It's difficult to avoid getting caught up in the carnival mood if you are travelling in Switzerland over the next couple of weeks.This content was published on January 29, 2002 - 17:22
Carnival has become more popular than ever and is the biggest event of the year in many Swiss villages, towns and cities.
It kicks off on February 2 in the isolated Lötschen Valley in the Valais Alps when men known as the "Tschäggättä" parade from village to village. They drape goatskin or sheepskin over their bodies, ring bells and hide their faces behind masks.
Typical to the Lötschen Valley, the wooden masks have twisted faces, bulging eyes and sinister wide grins. There's not much known about the origins of the Tschäggättä, but the tradition is said to date back for centuries, to times when the masks and bells helped to drive away evil spirits.
The noisiest carnivals kick off this year on February 7 in Lucerne in central Switzerland and Bellinzona in the Italian-speaking southern canton of Ticino.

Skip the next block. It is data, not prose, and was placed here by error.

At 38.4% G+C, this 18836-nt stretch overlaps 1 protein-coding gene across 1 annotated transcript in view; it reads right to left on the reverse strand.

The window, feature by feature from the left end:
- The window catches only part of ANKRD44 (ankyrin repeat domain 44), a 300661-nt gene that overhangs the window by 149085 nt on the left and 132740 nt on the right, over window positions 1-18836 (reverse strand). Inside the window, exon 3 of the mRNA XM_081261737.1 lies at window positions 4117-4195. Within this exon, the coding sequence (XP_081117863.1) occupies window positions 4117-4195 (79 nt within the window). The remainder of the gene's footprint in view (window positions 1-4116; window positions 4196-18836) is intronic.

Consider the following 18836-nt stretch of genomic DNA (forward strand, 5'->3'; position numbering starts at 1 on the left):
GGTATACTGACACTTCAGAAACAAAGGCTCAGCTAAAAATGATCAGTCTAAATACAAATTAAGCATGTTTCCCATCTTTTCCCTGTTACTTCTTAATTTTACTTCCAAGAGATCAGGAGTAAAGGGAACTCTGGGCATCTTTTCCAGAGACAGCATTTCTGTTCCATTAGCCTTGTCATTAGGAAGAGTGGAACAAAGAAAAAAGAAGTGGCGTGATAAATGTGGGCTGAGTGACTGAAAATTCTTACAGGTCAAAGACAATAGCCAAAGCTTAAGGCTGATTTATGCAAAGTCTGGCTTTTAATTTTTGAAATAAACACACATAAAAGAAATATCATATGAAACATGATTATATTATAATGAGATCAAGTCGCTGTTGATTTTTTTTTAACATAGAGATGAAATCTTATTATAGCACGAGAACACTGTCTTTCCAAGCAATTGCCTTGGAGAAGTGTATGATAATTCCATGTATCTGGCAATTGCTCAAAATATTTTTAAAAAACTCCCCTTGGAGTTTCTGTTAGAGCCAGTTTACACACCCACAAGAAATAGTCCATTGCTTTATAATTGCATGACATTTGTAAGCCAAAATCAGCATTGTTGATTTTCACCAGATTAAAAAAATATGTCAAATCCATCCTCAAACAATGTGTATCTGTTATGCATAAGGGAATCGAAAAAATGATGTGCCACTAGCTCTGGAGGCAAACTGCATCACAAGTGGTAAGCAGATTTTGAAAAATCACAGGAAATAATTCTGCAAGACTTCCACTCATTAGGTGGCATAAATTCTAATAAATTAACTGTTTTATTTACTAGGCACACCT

King Rabadan presides over the festivities in Bellinzona where the highlight is the Sunday parade of colourfully costumed bands. Lucerne's event begins with a "big bang". The 5am gun salute is the start of several days of round-the-clock partying in the normally sedate town.
Payerne hosts the largest carnival in French-speaking Switzerland, which starts a week later on February 14. The four-day event includes processions of spectacular floats. Costume balls are held throughout the town on the Monday.
Basel boasts Switzerland's best-known carnival, and is usually the last of Switzerland's pre-Lenten festivals. It starts on the Monday (February 18) after Ash Wednesday. The lights are put out at four in the morning, when the "Morgestraich" fife and drum procession marches through the streets.
The Morgestraich launches what the people of Basel consider as the three most beautiful days of the year.
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